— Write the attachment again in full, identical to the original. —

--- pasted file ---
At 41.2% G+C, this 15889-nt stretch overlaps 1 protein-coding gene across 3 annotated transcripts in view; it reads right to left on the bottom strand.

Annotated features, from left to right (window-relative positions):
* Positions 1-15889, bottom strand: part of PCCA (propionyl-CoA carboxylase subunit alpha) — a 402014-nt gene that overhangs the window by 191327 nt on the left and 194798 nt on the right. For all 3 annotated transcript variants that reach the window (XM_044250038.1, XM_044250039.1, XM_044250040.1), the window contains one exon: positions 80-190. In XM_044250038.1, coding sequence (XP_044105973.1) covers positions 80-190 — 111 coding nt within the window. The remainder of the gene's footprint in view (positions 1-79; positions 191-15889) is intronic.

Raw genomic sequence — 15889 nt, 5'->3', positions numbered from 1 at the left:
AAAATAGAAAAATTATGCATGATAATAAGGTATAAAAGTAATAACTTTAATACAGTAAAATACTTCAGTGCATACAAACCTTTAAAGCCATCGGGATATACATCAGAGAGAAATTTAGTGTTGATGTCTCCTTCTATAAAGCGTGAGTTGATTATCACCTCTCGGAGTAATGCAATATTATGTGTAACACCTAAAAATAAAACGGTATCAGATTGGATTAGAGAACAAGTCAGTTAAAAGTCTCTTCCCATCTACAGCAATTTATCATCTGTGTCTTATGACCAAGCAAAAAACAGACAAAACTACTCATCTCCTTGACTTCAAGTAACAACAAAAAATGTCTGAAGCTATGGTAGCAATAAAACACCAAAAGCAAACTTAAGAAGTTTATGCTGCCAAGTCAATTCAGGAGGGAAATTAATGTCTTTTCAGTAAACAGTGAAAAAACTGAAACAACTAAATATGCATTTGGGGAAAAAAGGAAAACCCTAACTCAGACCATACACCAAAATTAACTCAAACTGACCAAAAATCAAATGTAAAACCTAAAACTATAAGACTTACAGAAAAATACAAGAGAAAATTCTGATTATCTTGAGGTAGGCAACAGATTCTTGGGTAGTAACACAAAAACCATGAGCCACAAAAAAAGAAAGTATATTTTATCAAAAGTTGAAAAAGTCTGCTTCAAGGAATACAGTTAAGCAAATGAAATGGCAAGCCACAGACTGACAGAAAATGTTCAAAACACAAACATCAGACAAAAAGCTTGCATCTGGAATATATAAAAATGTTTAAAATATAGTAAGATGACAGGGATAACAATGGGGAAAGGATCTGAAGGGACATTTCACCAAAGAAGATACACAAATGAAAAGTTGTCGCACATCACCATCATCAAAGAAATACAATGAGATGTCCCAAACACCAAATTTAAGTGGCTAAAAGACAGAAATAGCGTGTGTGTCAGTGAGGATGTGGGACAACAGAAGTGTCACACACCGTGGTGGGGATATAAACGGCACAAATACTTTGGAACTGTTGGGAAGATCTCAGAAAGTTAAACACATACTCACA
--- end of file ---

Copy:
At 41.2% G+C, this 15889-nt stretch overlaps 1 protein-coding gene across 3 annotated transcripts in view; it reads right to left on the bottom strand.

Annotated features, from left to right (window-relative positions):
* Positions 1-15889, bottom strand: part of PCCA (propionyl-CoA carboxylase subunit alpha) — a 402014-nt gene that overhangs the window by 191327 nt on the left and 194798 nt on the right. For all 3 annotated transcript variants that reach the window (XM_044250038.1, XM_044250039.1, XM_044250040.1), the window contains one exon: positions 80-190. In XM_044250038.1, coding sequence (XP_044105973.1) covers positions 80-190 — 111 coding nt within the window. The remainder of the gene's footprint in view (positions 1-79; positions 191-15889) is intronic.

Raw genomic sequence — 15889 nt, 5'->3', positions numbered from 1 at the left:
AAAATAGAAAAATTATGCATGATAATAAGGTATAAAAGTAATAACTTTAATACAGTAAAATACTTCAGTGCATACAAACCTTTAAAGCCATCGGGATATACATCAGAGAGAAATTTAGTGTTGATGTCTCCTTCTATAAAGCGTGAGTTGATTATCACCTCTCGGAGTAATGCAATATTATGTGTAACACCTAAAAATAAAACGGTATCAGATTGGATTAGAGAACAAGTCAGTTAAAAGTCTCTTCCCATCTACAGCAATTTATCATCTGTGTCTTATGACCAAGCAAAAAACAGACAAAACTACTCATCTCCTTGACTTCAAGTAACAACAAAAAATGTCTGAAGCTATGGTAGCAATAAAACACCAAAAGCAAACTTAAGAAGTTTATGCTGCCAAGTCAATTCAGGAGGGAAATTAATGTCTTTTCAGTAAACAGTGAAAAAACTGAAACAACTAAATATGCATTTGGGGAAAAAAGGAAAACCCTAACTCAGACCATACACCAAAATTAACTCAAACTGACCAAAAATCAAATGTAAAACCTAAAACTATAAGACTTACAGAAAAATACAAGAGAAAATTCTGATTATCTTGAGGTAGGCAACAGATTCTTGGGTAGTAACACAAAAACCATGAGCCACAAAAAAAGAAAGTATATTTTATCAAAAGTTGAAAAAGTCTGCTTCAAGGAATACAGTTAAGCAAATGAAATGGCAAGCCACAGACTGACAGAAAATGTTCAAAACACAAACATCAGACAAAAAGCTTGCATCTGGAATATATAAAAATGTTTAAAATATAGTAAGATGACAGGGATAACAATGGGGAAAGGATCTGAAGGGACATTTCACCAAAGAAGATACACAAATGAAAAGTTGTCGCACATCACCATCATCAAAGAAATACAATGAGATGTCCCAAACACCAAATTTAAGTGGCTAAAAGACAGAAATAGCGTGTGTGTCAGTGAGGATGTGGGACAACAGAAGTGTCACACACCGTGGTGGGGATATAAACGGCACAAATACTTTGGAACTGTTGGGAAGATCTCAGAAAGTTAAACACATACTCACA